RSJ Blog: One of the passages that fascinated me most was when you talked about how the different ethnic groups in Lima used the celebrations to demonstrate their distinction from each other especially the mulattos who wanted to stand out from the black population. Why was that so important to them and what was the relationship between those two groups and the Spanish ruling class? Did the latter differentiate between them at all?
Rachael: There were a multitude of factors at play here. One was the very real competition that drove many guilds and confraternities, as well as city governments, into chronic debt for these types of festivals as well as annual ones for religious celebrations like Corpus Christi. That being said, it seems to me, that there is an emerging element of colorism here, too.
Race is and was culturally and socially constructed, and there are plenty of examples from the archives of people emphasizing one aspect of their heritage versus another depending on circumstance and location. Joanne Rappaport’s book The Disappearing Mestizois a recent work that unpacks some of the complexities of this issue. Antonio Feros has recently written about the development of ideologies of race and identity and early modern Spain, and his analysis shows just how much debate there was among theorists and administrators.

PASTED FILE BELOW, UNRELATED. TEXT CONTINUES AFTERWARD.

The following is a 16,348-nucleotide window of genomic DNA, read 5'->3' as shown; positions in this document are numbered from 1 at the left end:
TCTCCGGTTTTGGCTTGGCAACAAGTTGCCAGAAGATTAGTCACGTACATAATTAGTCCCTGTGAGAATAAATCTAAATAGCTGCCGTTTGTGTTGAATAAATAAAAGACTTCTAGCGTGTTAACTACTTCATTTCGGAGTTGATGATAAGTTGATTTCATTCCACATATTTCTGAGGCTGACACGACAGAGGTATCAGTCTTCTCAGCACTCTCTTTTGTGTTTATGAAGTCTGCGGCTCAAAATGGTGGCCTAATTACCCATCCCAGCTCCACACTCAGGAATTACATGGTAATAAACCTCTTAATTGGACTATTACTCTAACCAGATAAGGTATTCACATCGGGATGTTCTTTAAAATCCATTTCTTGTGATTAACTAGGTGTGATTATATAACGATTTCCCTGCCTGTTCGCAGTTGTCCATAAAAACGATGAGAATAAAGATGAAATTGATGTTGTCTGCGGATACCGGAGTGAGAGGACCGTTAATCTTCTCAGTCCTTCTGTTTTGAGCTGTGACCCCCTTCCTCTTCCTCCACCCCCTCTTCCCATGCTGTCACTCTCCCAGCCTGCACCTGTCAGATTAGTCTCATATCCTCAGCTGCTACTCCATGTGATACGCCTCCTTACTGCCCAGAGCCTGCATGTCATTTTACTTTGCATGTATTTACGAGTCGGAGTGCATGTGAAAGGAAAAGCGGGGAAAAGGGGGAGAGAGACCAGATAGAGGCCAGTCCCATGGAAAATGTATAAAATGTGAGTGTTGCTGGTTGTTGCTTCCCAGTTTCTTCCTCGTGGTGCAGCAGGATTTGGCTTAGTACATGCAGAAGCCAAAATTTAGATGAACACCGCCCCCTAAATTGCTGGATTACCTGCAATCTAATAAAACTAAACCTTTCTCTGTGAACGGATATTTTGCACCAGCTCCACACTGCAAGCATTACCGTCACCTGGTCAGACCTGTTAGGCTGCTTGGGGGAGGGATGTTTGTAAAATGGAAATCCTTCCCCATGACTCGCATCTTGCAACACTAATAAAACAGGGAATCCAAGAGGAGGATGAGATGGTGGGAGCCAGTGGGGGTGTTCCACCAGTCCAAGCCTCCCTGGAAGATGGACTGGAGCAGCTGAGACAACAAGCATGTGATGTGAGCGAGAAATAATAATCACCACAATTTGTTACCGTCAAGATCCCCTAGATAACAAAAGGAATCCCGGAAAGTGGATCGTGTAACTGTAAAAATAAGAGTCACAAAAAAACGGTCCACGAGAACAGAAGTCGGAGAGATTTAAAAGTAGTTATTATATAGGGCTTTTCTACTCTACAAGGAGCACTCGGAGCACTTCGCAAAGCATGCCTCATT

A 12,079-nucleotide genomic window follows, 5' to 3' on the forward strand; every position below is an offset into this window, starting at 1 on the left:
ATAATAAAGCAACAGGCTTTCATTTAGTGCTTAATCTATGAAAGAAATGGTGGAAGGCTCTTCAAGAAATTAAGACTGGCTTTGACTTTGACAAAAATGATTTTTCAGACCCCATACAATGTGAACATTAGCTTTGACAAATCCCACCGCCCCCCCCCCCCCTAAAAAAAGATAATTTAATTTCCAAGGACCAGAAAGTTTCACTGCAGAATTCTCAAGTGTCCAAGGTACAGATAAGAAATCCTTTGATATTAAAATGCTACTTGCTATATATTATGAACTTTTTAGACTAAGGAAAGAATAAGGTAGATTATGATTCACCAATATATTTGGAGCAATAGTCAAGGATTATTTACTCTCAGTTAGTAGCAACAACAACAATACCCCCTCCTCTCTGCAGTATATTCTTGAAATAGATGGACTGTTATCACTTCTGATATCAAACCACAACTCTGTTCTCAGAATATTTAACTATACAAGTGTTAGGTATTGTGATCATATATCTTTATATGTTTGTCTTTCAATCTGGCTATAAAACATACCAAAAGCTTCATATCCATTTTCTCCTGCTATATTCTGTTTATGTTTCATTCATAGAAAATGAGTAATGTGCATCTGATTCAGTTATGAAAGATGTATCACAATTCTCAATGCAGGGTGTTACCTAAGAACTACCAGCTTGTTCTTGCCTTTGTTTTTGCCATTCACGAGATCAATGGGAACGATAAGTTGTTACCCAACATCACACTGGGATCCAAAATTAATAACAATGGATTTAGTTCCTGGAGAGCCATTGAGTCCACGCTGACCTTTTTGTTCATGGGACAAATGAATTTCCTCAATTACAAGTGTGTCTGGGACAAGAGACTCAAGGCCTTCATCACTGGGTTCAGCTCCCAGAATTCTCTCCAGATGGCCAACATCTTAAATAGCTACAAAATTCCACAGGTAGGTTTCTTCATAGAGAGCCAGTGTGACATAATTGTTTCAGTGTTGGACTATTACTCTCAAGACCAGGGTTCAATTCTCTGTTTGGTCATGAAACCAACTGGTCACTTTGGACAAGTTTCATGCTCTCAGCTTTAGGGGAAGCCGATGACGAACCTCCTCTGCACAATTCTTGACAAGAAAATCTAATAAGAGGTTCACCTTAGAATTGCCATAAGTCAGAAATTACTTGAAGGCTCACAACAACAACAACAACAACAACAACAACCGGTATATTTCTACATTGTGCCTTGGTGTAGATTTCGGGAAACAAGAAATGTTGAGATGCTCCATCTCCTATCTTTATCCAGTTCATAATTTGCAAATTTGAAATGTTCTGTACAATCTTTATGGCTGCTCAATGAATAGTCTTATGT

Yet, scholars, like Geraldine Heng, have also uncovered evidence of the ways premodern people depicted racialized bodies. I would argue Carvajal’s account of the Lima festivals demonstrates that some differentiation could and did occur. He compared black people to crocodiles and caimans and called them ugly. It is only begrudgingly that he accorded them any humanity and only after some of Lima’s black inhabitants went to great lengths to display their loyalty to the Spanish crown. With the mixed-race confraternity I write about in the article, he begrudgingly noted that they exceed his expectations. At the same time, he claimed their successes stemmed from their European lineage.
RSJ Blog: You also point out the dark side of such celebrations for instance that criminals often used the disarray to their advantage. At the same time, you mention chronicles that purposefully avoided drawing too much attention to that particular matter. Were there any records discussing possible solutions: for instance, special security matters? Were the public executions during the celebrations not also a very ostentatious warning assuring that people, while enjoying the festivities, did not forget who held authority over them?